A Short History of the Rubber Duckie

Parents With Two Children Having Fun With Fishing Game in Amusement Park

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"Rubber Duckie, you're the one,
You make bath-time lots of fun,
Rubber Duckie, I'm awfully fond of you...

"(woh woh, bee doh!)

"Rubber Duckie, joy of joys,
When I squeeze you, you make noise!
Rubber Duckie, you're my very best friend, it's true!"

Who hasn't sung this Rubber Duckie Song from Sesame Street at bath time, as a child or as an adult, or sung it to their child? Rubber ducks are part and parcel of our culture as icons of bath time. So what's behind their popularity in our North American bathrooms?

The Rubber Industry

The rubber duckie (or, these days, more like plastic duckie) is tightly linked to the rise of the rubber industry in the 19th century.

Rubber was first introduced in Europe in the early 1700s in France, and the first scientific studies of the properties of the material were published during that century. The word "rubber" comes from Joseph Priestley who, in 1770, discovered that the material could erase the marks a pencil left on paper by rubbing—hence "rubber."

Until the late 1800s, the production of rubber latex and the growth of the latex tree was fiercely protected by Brazil, until a British man smuggled seeds out of South America and had them grown in places like India, Malaysia, and Sri Lanka. Malaysia is now the biggest producer of natural rubber in the world!

The First Duckie

In the 1940s, a sculptor by the name of Peter Ganine made the first rubber duck. To make a living, he patented many of his animal sculptures and had them reproduced as toys—and this is where the first commercial rubber duck comes from.

This first edition of the floating toy, made of plastic instead of natural rubber, was extremely popular, even by today's standards: over 50 million of them were sold. The patent mentions "upcapsizeable duck," which means that the duck can float.

From there, the rubber duck made its way into the bathrooms, hearts, and minds of Americans.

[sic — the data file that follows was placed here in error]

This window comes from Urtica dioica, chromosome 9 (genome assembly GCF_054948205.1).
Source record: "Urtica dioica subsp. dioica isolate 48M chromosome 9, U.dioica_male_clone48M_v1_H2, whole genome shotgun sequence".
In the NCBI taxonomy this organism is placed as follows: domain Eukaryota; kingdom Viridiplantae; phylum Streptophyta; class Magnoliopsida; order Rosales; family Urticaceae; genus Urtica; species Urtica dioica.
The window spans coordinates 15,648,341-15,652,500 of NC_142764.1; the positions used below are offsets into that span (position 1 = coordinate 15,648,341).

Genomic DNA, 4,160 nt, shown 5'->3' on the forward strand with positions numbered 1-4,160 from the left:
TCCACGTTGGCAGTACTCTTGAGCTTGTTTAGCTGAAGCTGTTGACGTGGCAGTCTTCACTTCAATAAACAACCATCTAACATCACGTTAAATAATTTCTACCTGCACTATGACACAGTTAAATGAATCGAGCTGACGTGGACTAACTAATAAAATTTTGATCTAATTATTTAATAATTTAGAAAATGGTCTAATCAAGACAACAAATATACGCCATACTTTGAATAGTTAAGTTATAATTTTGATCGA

"Rubber Duckie" Sesame Street

The show Sesame Street also provided a boost to the popularity of the rubber duck in American homes. In 1970, the show featured the song sang by Ernie, who expresses his love of the squeaking toy during bath time.

This song is the most popular Sesame Street song even today. It reached #16 on the Top 100 chart in 1970, and the song was nominated for a Grammy Award. 

Because the Sesame Street crew has not yet found a rubber duckie that makes the same squeak as the original, the duck from 1970 is still used whenever the song is re-recorded. 45 years is a good life for a rubber duck!

Rubber Duck Enthusiasts Everywhere

Rubber duckies are now pretty much everywhere you go. There are rumors of Queen Elizabeth II owning a rubber duckie with an inflatable crown—a rumor that increased the sales of the toy by 80% for a short while in England.

There are also several rubber duckie races organized around the world. Cincinnati, Ohio holds the largest race in the United States: the Freestore Foodbank Rubber Duck Regatta.

Canada has two major yearly races: one in Saskatoon and one in Halifax. In Australia, an annual race is held in Brisbane to raise funds for the PA Research Foundations. England holds the record for the biggest rubber duck race held, with 250,000 floating toys.